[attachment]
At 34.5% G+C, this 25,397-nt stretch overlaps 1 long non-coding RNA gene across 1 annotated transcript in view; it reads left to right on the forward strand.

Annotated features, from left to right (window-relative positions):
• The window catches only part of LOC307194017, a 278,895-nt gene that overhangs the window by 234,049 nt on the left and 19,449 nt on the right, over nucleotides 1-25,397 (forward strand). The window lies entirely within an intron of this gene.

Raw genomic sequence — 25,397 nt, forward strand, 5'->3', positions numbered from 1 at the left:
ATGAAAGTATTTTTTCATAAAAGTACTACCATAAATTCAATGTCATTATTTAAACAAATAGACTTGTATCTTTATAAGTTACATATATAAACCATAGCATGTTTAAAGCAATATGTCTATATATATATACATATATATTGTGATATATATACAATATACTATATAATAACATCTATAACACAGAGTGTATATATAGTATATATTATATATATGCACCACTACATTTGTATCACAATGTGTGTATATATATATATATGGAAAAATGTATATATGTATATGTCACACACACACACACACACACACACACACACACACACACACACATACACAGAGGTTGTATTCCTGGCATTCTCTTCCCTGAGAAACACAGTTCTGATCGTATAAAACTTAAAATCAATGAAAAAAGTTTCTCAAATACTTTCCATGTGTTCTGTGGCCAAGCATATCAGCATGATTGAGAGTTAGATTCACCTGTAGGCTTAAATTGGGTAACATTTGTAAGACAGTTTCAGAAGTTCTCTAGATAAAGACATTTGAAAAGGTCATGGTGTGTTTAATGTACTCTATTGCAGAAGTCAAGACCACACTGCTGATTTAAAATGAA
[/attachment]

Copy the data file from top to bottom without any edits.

At 34.5% G+C, this 25,397-nt stretch overlaps 1 long non-coding RNA gene across 1 annotated transcript in view; it reads left to right on the forward strand.

Annotated features, from left to right (window-relative positions):
• The window catches only part of LOC307194017, a 278,895-nt gene that overhangs the window by 234,049 nt on the left and 19,449 nt on the right, over nucleotides 1-25,397 (forward strand). The window lies entirely within an intron of this gene.

Raw genomic sequence — 25,397 nt, forward strand, 5'->3', positions numbered from 1 at the left:
ATGAAAGTATTTTTTCATAAAAGTACTACCATAAATTCAATGTCATTATTTAAACAAATAGACTTGTATCTTTATAAGTTACATATATAAACCATAGCATGTTTAAAGCAATATGTCTATATATATATACATATATATTGTGATATATATACAATATACTATATAATAACATCTATAACACAGAGTGTATATATAGTATATATTATATATATGCACCACTACATTTGTATCACAATGTGTGTATATATATATATATGGAAAAATGTATATATGTATATGTCACACACACACACACACACACACACACACACACACACACACACATACACAGAGGTTGTATTCCTGGCATTCTCTTCCCTGAGAAACACAGTTCTGATCGTATAAAACTTAAAATCAATGAAAAAAGTTTCTCAAATACTTTCCATGTGTTCTGTGGCCAAGCATATCAGCATGATTGAGAGTTAGATTCACCTGTAGGCTTAAATTGGGTAACATTTGTAAGACAGTTTCAGAAGTTCTCTAGATAAAGACATTTGAAAAGGTCATGGTGTGTTTAATGTACTCTATTGCAGAAGTCAAGACCACACTGCTGATTTAAAATGAA